The car’s last major design — still a variation on the original Bread Loaf idea — traded in a sliding van door for gull-wing doors like on a Tesla Model X. Even more so than with prior iterations, it wasn’t designed for a traditional driver: The vehicle featured a front and back with such dramatic pinched curves that there was little room for front or rear windows. When Apple ultimately decided to switch from Level 5 autonomy to something around Level 2, the company needed to add back a steering wheel and pedals, as well as front and back windows. By the end, the car had two seats facing forward that could swivel.

Update (2024-04-08): Juli Clover:

Apple this week filed a required notice with the state of California, confirming plans to permanently lay off more than 600 employees.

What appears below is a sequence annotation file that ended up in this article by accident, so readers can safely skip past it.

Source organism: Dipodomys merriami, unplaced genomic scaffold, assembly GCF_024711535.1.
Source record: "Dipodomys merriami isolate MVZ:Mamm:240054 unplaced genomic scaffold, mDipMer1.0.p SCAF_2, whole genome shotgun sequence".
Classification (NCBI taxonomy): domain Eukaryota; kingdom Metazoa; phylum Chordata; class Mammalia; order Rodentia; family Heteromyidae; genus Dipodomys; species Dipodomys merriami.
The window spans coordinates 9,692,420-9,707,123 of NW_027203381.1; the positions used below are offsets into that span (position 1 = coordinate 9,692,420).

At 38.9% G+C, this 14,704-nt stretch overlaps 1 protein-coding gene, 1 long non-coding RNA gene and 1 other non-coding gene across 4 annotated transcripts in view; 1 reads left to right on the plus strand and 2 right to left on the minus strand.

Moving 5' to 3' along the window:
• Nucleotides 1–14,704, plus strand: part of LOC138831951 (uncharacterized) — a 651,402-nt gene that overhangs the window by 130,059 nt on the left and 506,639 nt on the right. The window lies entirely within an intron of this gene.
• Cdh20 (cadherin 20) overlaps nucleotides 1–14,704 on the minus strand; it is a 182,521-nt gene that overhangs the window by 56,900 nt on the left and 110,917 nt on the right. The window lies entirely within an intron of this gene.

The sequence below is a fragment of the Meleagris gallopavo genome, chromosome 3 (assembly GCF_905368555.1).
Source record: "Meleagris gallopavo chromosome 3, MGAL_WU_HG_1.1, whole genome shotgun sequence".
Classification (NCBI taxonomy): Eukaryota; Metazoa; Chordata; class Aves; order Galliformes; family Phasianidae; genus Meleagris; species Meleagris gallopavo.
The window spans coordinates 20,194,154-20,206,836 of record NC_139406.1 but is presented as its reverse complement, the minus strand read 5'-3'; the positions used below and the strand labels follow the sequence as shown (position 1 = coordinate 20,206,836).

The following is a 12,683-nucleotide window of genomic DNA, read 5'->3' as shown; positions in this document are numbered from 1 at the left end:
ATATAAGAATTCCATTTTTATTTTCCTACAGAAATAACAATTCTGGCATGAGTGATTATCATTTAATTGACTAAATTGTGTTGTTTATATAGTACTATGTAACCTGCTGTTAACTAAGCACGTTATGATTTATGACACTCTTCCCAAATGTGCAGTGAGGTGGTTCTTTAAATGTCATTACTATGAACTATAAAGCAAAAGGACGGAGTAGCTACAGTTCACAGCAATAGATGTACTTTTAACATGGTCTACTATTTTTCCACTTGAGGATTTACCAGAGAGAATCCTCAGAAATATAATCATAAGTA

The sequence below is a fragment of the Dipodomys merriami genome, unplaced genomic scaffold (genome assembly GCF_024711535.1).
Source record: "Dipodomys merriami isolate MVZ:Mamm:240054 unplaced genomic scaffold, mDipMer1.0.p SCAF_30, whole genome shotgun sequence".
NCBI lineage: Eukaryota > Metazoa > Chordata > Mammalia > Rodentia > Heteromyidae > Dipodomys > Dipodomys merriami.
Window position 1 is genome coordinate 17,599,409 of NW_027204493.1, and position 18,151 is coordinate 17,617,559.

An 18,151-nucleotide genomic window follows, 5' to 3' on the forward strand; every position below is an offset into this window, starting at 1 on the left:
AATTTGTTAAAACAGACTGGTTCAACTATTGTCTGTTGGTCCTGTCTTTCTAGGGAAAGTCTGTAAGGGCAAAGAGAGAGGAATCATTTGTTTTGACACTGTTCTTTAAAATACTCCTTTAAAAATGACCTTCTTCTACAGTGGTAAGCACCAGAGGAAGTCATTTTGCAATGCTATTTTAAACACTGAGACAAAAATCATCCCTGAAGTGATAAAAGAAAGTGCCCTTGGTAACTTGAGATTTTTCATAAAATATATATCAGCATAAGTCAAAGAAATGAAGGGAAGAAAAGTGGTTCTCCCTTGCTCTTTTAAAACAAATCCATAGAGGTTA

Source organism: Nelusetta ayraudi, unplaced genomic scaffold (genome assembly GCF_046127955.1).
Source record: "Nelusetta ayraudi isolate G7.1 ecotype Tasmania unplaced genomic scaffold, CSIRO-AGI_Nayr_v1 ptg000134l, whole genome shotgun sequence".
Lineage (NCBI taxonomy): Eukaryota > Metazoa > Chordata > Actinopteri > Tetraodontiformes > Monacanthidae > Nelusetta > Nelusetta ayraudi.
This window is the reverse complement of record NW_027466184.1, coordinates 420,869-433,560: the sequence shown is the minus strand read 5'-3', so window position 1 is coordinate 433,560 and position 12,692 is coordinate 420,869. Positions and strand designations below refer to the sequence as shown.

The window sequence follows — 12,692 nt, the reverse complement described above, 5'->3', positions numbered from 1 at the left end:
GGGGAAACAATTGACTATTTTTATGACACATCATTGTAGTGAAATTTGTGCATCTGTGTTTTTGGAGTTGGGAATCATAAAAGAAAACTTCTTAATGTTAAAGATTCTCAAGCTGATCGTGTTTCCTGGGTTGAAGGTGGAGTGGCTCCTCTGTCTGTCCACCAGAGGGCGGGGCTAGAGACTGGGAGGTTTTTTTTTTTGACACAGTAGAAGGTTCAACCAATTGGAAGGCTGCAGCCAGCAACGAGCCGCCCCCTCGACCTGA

FastScripts 3.3

Red Sweater:

This update includes a major new premium scripting addition, facilitating mouse automation by providing a variety of new scripting commands, including a powerhouse for synthesizing clicks and drags[…]


When automating mouse events, the clicks, drags, and releases can happen so fast that it confuses or overwhelms some interface components. For this reason, FastScripts imposes a short delay between the generation and delivery of each individual event that makes up a requested automation command. I’m calling this delay the event cadence, and it can be overridden with a longer or shorter cadence by supplying a parameter to the click mouse command, or for the duration of a whole script by setting this property[…]


Finally, there are two new properties for querying the state of the mouse and keyboard:

  • current mouse position
  • current keyboard modifiers

See also: PreFab Player.